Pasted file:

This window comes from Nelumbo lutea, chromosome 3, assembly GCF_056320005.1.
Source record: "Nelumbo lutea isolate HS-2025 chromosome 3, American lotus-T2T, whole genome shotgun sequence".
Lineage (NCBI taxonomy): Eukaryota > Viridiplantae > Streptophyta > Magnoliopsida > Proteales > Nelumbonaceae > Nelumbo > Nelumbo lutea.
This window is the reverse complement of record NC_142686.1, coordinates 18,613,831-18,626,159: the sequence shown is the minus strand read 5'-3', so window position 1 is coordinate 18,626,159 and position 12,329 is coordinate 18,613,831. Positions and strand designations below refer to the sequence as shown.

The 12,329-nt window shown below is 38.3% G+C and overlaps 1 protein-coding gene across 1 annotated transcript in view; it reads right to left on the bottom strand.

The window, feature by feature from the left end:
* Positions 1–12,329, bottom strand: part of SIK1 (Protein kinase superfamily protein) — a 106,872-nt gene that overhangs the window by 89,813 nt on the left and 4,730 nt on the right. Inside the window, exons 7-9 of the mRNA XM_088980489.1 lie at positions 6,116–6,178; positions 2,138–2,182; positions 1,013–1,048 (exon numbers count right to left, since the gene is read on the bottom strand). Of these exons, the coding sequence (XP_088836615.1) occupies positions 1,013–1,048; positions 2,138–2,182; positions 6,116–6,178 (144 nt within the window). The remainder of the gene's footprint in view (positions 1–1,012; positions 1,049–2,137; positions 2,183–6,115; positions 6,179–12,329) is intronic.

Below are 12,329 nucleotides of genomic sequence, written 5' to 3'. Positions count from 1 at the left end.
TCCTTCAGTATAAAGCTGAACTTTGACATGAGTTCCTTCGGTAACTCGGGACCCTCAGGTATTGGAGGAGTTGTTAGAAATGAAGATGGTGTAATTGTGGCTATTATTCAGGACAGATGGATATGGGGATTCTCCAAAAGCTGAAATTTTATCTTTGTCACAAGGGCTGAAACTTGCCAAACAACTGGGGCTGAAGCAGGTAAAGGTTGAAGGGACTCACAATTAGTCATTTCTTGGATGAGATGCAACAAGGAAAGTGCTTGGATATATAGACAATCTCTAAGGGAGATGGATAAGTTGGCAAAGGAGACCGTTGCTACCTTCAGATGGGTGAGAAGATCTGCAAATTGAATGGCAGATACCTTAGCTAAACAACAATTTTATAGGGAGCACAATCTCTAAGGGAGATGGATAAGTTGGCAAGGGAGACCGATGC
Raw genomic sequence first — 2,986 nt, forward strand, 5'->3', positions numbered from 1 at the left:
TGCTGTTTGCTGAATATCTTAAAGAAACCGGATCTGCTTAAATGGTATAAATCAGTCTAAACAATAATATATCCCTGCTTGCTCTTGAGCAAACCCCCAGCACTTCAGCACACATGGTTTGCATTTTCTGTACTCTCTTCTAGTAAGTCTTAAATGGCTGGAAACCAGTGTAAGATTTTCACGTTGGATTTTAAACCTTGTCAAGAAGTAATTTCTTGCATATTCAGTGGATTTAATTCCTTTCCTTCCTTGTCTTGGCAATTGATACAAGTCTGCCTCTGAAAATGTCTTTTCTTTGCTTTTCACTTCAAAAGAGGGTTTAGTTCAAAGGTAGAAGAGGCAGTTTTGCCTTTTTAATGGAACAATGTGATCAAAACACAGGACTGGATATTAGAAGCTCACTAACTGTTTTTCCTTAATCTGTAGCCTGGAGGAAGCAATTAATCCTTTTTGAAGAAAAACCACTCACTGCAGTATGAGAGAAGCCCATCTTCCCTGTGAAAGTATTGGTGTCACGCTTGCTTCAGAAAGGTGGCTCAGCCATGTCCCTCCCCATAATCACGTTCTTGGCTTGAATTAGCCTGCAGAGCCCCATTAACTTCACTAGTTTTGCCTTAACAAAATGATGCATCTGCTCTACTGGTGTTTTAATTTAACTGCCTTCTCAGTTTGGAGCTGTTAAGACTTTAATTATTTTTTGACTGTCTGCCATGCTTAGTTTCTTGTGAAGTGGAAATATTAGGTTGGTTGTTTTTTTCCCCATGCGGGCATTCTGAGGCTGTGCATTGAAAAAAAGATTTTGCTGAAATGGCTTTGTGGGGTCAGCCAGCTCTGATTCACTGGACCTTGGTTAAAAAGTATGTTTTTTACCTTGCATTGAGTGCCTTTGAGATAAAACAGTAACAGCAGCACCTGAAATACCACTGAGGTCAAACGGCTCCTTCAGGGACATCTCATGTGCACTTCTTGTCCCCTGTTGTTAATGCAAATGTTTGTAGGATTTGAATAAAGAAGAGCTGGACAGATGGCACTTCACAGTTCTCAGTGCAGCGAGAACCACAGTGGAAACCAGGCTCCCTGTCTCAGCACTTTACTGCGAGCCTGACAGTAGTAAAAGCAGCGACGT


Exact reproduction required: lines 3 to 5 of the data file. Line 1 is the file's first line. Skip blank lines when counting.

Lineage (NCBI taxonomy): Eukaryota > Viridiplantae > Streptophyta > Magnoliopsida > Proteales > Nelumbonaceae > Nelumbo > Nelumbo lutea.
This window is the reverse complement of record NC_142686.1, coordinates 18,613,831-18,626,159: the sequence shown is the minus strand read 5'-3', so window position 1 is coordinate 18,626,159 and position 12,329 is coordinate 18,613,831. Positions and strand designations below refer to the sequence as shown.

The 12,329-nt window shown below is 38.3% G+C and overlaps 1 protein-coding gene across 1 annotated transcript in view; it reads right to left on the bottom strand.